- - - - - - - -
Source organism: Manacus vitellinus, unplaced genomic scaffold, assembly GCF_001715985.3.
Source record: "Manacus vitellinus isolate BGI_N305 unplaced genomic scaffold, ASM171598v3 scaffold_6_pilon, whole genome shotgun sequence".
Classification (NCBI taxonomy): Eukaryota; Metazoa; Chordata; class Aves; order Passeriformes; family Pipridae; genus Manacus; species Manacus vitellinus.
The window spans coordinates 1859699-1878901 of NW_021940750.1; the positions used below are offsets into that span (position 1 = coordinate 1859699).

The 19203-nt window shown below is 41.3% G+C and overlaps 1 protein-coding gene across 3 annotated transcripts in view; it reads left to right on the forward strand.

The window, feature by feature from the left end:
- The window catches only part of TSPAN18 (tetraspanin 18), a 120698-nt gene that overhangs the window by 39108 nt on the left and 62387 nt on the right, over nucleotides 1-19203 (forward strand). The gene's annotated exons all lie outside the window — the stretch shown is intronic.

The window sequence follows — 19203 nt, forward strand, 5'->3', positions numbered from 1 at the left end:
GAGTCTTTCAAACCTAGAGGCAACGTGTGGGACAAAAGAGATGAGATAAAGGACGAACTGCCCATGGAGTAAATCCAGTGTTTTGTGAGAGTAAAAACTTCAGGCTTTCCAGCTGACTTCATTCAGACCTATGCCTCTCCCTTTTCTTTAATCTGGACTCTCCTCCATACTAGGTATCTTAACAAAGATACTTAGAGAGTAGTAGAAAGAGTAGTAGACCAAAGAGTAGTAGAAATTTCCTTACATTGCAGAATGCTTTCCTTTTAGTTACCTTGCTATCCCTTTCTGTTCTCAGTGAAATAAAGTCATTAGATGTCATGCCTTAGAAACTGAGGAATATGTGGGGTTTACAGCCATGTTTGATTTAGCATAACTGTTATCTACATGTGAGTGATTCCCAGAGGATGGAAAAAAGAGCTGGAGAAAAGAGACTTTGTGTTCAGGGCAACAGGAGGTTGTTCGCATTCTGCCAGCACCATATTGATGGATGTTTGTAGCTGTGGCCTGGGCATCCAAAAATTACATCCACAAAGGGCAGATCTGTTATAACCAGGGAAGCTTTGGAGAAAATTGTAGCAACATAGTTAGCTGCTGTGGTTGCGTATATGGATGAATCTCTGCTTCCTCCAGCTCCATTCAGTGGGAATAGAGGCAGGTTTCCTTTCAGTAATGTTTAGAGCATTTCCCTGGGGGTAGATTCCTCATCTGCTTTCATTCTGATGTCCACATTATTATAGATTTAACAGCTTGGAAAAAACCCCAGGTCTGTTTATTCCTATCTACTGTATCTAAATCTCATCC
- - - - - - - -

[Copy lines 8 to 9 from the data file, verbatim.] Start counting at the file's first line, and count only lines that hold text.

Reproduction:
The window sequence follows — 19203 nt, forward strand, 5'->3', positions numbered from 1 at the left end:
GAGTCTTTCAAACCTAGAGGCAACGTGTGGGACAAAAGAGATGAGATAAAGGACGAACTGCCCATGGAGTAAATCCAGTGTTTTGTGAGAGTAAAAACTTCAGGCTTTCCAGCTGACTTCATTCAGACCTATGCCTCTCCCTTTTCTTTAATCTGGACTCTCCTCCATACTAGGTATCTTAACAAAGATACTTAGAGAGTAGTAGAAAGAGTAGTAGACCAAAGAGTAGTAGAAATTTCCTTACATTGCAGAATGCTTTCCTTTTAGTTACCTTGCTATCCCTTTCTGTTCTCAGTGAAATAAAGTCATTAGATGTCATGCCTTAGAAACTGAGGAATATGTGGGGTTTACAGCCATGTTTGATTTAGCATAACTGTTATCTACATGTGAGTGATTCCCAGAGGATGGAAAAAAGAGCTGGAGAAAAGAGACTTTGTGTTCAGGGCAACAGGAGGTTGTTCGCATTCTGCCAGCACCATATTGATGGATGTTTGTAGCTGTGGCCTGGGCATCCAAAAATTACATCCACAAAGGGCAGATCTGTTATAACCAGGGAAGCTTTGGAGAAAATTGTAGCAACATAGTTAGCTGCTGTGGTTGCGTATATGGATGAATCTCTGCTTCCTCCAGCTCCATTCAGTGGGAATAGAGGCAGGTTTCCTTTCAGTAATGTTTAGAGCATTTCCCTGGGGGTAGATTCCTCATCTGCTTTCATTCTGATGTCCACATTATTATAGATTTAACAGCTTGGAAAAAACCCCAGGTCTGTTTATTCCTATCTACTGTATCTAAATCTCATCC